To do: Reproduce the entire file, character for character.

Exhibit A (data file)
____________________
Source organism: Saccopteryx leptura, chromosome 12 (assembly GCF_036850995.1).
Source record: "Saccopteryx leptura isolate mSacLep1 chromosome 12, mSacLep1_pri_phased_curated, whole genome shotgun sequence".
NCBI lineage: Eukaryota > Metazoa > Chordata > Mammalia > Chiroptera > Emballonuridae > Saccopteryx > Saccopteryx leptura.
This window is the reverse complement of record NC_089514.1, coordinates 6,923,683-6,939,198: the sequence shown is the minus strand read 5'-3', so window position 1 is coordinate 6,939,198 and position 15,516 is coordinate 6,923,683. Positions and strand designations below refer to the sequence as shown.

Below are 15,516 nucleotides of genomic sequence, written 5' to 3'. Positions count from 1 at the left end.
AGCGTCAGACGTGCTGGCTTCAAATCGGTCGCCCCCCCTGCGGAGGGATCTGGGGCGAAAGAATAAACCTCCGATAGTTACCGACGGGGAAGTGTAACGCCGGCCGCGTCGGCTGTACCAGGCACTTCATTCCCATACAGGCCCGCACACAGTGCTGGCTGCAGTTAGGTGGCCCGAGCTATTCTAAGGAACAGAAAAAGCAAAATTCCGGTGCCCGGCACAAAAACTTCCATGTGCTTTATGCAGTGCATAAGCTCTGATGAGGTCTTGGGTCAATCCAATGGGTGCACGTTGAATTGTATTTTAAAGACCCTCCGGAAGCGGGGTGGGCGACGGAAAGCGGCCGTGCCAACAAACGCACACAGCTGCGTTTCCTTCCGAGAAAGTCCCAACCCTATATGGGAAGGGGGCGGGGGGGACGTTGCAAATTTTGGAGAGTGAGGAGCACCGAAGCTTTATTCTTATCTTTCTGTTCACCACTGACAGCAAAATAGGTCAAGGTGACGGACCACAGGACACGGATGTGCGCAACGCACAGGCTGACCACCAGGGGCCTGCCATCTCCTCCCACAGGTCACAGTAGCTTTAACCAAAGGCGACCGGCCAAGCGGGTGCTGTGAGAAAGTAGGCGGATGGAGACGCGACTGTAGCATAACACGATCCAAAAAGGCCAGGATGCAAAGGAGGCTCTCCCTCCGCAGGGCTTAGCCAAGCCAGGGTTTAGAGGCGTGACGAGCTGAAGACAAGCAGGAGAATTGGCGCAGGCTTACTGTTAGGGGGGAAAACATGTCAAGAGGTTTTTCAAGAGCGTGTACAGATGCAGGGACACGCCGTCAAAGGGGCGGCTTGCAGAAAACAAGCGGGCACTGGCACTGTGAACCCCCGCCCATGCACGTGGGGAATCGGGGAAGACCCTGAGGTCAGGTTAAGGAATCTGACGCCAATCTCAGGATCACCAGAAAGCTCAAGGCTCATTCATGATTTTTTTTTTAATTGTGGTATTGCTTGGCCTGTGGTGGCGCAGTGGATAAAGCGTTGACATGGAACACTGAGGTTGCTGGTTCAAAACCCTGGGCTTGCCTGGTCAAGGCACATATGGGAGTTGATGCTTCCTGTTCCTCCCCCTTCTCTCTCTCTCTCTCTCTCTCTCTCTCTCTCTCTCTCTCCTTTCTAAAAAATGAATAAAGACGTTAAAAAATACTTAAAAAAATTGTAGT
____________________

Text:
Source organism: Saccopteryx leptura, chromosome 12 (assembly GCF_036850995.1).
Source record: "Saccopteryx leptura isolate mSacLep1 chromosome 12, mSacLep1_pri_phased_curated, whole genome shotgun sequence".
NCBI lineage: Eukaryota > Metazoa > Chordata > Mammalia > Chiroptera > Emballonuridae > Saccopteryx > Saccopteryx leptura.
This window is the reverse complement of record NC_089514.1, coordinates 6,923,683-6,939,198: the sequence shown is the minus strand read 5'-3', so window position 1 is coordinate 6,939,198 and position 15,516 is coordinate 6,923,683. Positions and strand designations below refer to the sequence as shown.

Below are 15,516 nucleotides of genomic sequence, written 5' to 3'. Positions count from 1 at the left end.
AGCGTCAGACGTGCTGGCTTCAAATCGGTCGCCCCCCCTGCGGAGGGATCTGGGGCGAAAGAATAAACCTCCGATAGTTACCGACGGGGAAGTGTAACGCCGGCCGCGTCGGCTGTACCAGGCACTTCATTCCCATACAGGCCCGCACACAGTGCTGGCTGCAGTTAGGTGGCCCGAGCTATTCTAAGGAACAGAAAAAGCAAAATTCCGGTGCCCGGCACAAAAACTTCCATGTGCTTTATGCAGTGCATAAGCTCTGATGAGGTCTTGGGTCAATCCAATGGGTGCACGTTGAATTGTATTTTAAAGACCCTCCGGAAGCGGGGTGGGCGACGGAAAGCGGCCGTGCCAACAAACGCACACAGCTGCGTTTCCTTCCGAGAAAGTCCCAACCCTATATGGGAAGGGGGCGGGGGGGACGTTGCAAATTTTGGAGAGTGAGGAGCACCGAAGCTTTATTCTTATCTTTCTGTTCACCACTGACAGCAAAATAGGTCAAGGTGACGGACCACAGGACACGGATGTGCGCAACGCACAGGCTGACCACCAGGGGCCTGCCATCTCCTCCCACAGGTCACAGTAGCTTTAACCAAAGGCGACCGGCCAAGCGGGTGCTGTGAGAAAGTAGGCGGATGGAGACGCGACTGTAGCATAACACGATCCAAAAAGGCCAGGATGCAAAGGAGGCTCTCCCTCCGCAGGGCTTAGCCAAGCCAGGGTTTAGAGGCGTGACGAGCTGAAGACAAGCAGGAGAATTGGCGCAGGCTTACTGTTAGGGGGGAAAACATGTCAAGAGGTTTTTCAAGAGCGTGTACAGATGCAGGGACACGCCGTCAAAGGGGCGGCTTGCAGAAAACAAGCGGGCACTGGCACTGTGAACCCCCGCCCATGCACGTGGGGAATCGGGGAAGACCCTGAGGTCAGGTTAAGGAATCTGACGCCAATCTCAGGATCACCAGAAAGCTCAAGGCTCATTCATGATTTTTTTTTTAATTGTGGTATTGCTTGGCCTGTGGTGGCGCAGTGGATAAAGCGTTGACATGGAACACTGAGGTTGCTGGTTCAAAACCCTGGGCTTGCCTGGTCAAGGCACATATGGGAGTTGATGCTTCCTGTTCCTCCCCCTTCTCTCTCTCTCTCTCTCTCTCTCTCTCTCTCTCTCTCTCCTTTCTAAAAAATGAATAAAGACGTTAAAAAATACTTAAAAAAATTGTAGT